Reference is now made to FIGS. 3 and 12 with particular reference to FIG. 12. A cut reinforcing bar has entered the indexing mechanism 46 and a succeeding bar 20" is following the bar 20' into the mechanism 46. The bar 20 extends from an outer end of a converging guide 326 and into the mechanism 46. Guide 326 is open at its rear and attached at its upper surface to a backing plate 328 forming a fixed part of the framework of the handling station 44. The plate 328 supports a bearing housing 330 carrying a shaft which is also rotatably mounted at its opposite end in a bearing 334 (FIG. 3). The shaft carries an indexing head 335 which can be rotated incrementally by an actuator 336 operated through a linkage 338. Shaft 332 has a tubular cross-section beyond the indexing head 335 to rigidify the shaft and four fins 340 are attached to the tubular portion of the shaft for combining with a generally cylindrical cover 342 to define three elongated chambers 344, one of which contains the reinforcing bar 20.
Actuator 336 is energized by the control 174 (FIG. 4) to move a cranked lever 346 about a pivot 348 so that a link 350 which is pivotally attached to the lever 346 will move towards the indexing head 335. Link 350 has a roller 352 attached to it for movement within a track defined by respective outer and inner guides 354, 356. Upon activating the actuator 336, the link 350 begins to move towards the head 335 below the inner guide 356 and the roller 352 engages one of four arms on the head 335 to thereby rotate the head 335 through about 90. This position is shown in FIG. 13 in which the roller 352 has completed its contact with the arm of the head 335 and the lever 346 is prevented from further rotating movement by engagement at its distal end with one of the arms on the head 335. A spring 358 which is attached to the lever 346 and to the link 350 has been energized as the angle between the link 350 and the lever 346 changes. Consequently, the roller is then made to move upwardly by the spring so that upon returning the actuator 336 to its original position, the roller 352 moves above the inner guide 356 thereby ensuring that the roller does not engage the indexing head 335 as the roller returns to its original position.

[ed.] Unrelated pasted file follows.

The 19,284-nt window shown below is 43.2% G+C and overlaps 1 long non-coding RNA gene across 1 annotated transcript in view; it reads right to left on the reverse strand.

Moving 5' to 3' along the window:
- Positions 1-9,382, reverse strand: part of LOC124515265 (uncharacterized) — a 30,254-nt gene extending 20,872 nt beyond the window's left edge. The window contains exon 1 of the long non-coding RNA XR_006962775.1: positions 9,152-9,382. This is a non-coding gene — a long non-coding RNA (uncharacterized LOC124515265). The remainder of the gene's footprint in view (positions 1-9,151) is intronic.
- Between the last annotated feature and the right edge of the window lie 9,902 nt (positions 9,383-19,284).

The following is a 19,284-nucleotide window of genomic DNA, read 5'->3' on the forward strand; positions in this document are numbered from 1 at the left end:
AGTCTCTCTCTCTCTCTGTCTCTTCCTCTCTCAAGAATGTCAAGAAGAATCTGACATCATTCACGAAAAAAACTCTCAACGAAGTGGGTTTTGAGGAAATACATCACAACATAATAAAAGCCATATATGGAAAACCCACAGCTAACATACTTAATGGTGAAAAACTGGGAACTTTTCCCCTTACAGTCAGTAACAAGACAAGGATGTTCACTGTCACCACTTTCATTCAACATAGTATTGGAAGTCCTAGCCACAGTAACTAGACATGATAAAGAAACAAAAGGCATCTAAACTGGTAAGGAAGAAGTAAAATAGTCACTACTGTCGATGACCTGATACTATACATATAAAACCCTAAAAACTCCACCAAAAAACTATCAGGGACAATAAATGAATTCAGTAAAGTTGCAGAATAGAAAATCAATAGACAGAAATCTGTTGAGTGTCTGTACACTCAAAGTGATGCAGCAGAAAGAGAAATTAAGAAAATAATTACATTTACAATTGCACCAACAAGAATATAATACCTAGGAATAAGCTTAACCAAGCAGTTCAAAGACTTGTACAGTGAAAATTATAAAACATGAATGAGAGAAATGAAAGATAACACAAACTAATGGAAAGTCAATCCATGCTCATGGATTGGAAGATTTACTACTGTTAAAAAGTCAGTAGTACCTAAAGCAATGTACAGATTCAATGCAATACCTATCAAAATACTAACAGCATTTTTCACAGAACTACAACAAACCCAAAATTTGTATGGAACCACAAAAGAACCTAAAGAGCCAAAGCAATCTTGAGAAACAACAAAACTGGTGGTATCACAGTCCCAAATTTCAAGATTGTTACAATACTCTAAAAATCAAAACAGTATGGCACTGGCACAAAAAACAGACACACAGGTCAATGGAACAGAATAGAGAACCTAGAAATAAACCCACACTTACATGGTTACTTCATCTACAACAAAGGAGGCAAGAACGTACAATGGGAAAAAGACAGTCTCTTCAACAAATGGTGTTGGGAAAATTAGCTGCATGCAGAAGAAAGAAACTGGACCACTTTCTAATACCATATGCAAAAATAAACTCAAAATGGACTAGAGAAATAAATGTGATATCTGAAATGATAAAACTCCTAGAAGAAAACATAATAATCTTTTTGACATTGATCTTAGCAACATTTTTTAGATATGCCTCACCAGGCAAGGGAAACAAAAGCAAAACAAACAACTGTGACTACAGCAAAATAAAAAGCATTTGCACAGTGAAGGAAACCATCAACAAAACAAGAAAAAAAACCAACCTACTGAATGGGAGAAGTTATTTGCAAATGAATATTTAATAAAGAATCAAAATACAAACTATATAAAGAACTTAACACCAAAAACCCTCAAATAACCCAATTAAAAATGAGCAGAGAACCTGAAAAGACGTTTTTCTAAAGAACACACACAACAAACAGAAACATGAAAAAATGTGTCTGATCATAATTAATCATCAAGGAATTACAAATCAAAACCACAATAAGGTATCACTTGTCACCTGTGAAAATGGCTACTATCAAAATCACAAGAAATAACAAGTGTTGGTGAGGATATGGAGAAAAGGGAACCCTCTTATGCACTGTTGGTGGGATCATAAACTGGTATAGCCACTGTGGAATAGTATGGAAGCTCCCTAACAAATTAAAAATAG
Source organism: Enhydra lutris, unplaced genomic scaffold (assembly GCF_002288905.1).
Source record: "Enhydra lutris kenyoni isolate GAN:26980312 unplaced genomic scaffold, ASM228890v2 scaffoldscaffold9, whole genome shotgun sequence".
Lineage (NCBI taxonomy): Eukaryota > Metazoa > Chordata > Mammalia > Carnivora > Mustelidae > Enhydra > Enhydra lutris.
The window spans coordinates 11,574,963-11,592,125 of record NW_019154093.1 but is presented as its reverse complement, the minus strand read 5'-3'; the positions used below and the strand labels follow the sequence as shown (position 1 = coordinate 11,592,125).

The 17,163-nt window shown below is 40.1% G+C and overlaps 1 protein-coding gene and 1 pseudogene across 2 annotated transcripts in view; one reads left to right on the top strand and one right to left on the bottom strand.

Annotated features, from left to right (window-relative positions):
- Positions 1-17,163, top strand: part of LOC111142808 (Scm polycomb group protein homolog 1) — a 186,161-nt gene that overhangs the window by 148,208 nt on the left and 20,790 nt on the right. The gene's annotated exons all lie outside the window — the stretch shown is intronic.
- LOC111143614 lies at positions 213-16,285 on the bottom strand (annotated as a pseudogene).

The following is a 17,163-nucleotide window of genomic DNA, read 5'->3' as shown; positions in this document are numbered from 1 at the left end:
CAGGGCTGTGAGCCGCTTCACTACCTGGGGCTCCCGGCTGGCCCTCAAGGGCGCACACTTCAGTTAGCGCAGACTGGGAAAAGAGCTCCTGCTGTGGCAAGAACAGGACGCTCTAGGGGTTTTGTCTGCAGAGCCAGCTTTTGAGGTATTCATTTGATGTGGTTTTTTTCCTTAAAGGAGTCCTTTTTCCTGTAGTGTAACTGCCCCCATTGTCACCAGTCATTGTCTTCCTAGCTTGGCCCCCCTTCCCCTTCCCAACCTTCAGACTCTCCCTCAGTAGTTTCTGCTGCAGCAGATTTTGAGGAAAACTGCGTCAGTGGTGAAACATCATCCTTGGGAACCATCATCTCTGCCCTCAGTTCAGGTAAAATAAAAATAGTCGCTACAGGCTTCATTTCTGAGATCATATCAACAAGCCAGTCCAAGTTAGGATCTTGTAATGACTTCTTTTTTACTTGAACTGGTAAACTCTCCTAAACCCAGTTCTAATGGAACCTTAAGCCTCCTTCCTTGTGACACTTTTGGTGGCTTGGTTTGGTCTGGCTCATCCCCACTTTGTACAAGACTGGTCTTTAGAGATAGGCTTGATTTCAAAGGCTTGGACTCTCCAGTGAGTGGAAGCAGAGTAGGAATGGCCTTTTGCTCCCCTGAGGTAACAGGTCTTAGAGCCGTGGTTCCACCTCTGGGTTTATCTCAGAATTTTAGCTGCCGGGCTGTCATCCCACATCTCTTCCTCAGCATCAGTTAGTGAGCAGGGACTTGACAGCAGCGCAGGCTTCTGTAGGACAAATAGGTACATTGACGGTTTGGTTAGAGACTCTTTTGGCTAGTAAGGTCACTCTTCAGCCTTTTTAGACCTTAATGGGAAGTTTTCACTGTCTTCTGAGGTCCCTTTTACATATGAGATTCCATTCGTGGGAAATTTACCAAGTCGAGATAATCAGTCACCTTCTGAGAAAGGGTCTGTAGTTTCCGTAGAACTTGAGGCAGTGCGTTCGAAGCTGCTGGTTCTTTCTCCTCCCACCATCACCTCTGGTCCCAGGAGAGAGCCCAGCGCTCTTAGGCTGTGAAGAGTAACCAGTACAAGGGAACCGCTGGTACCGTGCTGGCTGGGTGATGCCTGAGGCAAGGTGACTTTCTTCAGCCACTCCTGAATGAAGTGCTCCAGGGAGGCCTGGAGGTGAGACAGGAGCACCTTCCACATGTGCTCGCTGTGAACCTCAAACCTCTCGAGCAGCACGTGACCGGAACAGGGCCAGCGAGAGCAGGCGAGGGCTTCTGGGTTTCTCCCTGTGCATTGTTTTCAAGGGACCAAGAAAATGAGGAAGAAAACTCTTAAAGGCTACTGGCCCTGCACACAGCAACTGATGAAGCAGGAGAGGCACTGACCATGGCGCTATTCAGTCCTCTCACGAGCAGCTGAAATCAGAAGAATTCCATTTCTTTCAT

When the roller 352 reaches the original position shown in FIG. 12, the spring 358 is de-energized and the link falls under gravity into its original position ready for the next cycle.
The indexing head 335 is located against return rotation by a ratchet 360 shown in FIG. 14, and also in ghost outline in FIG. 13. The ratchet consists of a fixed arm 362 to which is pivotally connected a secondary arm 364 biased by a spring 366 to move into engagement with the indexing head 335. After each movement of the indexing head, the secondary arm 364 locates an arm on the indexing head to prevent reverse rotation.
Returning to FIG. 12, in the position shown, the reinforcing bar 20' has reached a point at which the actuator 336 is to be energized. This rod must be indexed through before the next bar 20 reaches the indexing head 335. Upon energizing the actuator, the bar 20 is carried around the shaft 332 until it occupies chamber 344 which is open at its lower end between a corresponding fin 340 and the cover 342 to allow the bar 20 to fall into the handling station 44.
As seen in FIG. 3, the bar 20 falls towards previously cut bars which are held in place by arms 368 attached to a common shaft 370 which can be rotated by an actuator 372 operating through a link 374 to move the arms 368 downwardly thereby releasing the rods to fall into supports 376.
Because the indexing mechanism 46 must be actuated before the bar 20 has reached its final position, a gate 378 which is pivotally mounted on a shaft 380 can be operated by an actuator 382 to push the bar 20 until its trailing end is in alignment with other bars supported by arms 368. The gate 378 is energized as soon as the bar 20 has left the guide 326 and is operated simultaneously with the actuator 336 by the control 174.
Actuator 372 is also operated by the control 174 but only after the desired number of bars 20' have been cut and supported by the arms 368. The entire bundle of bars is then released to fall into the support 376 from which they are removed for storage.
Reference is now made to FIGS. 2 and 15 to describe the creel 42 which as described is driven from output shaft 38. This shaft is coupled to the secondary transmission 40 by a pair of spur gears 384, 386 (FIG. 15). The gear 384 is coupled directly to the shaft 38 and is rotatably mounted in a housing 388 attached to a base plate 390. The housing 388 is shaped to combine with a cover 392 on the transmission 40 to locate the transmission 40 and to enclose the meshed gears when the creel is in an operational position (FIG. 2).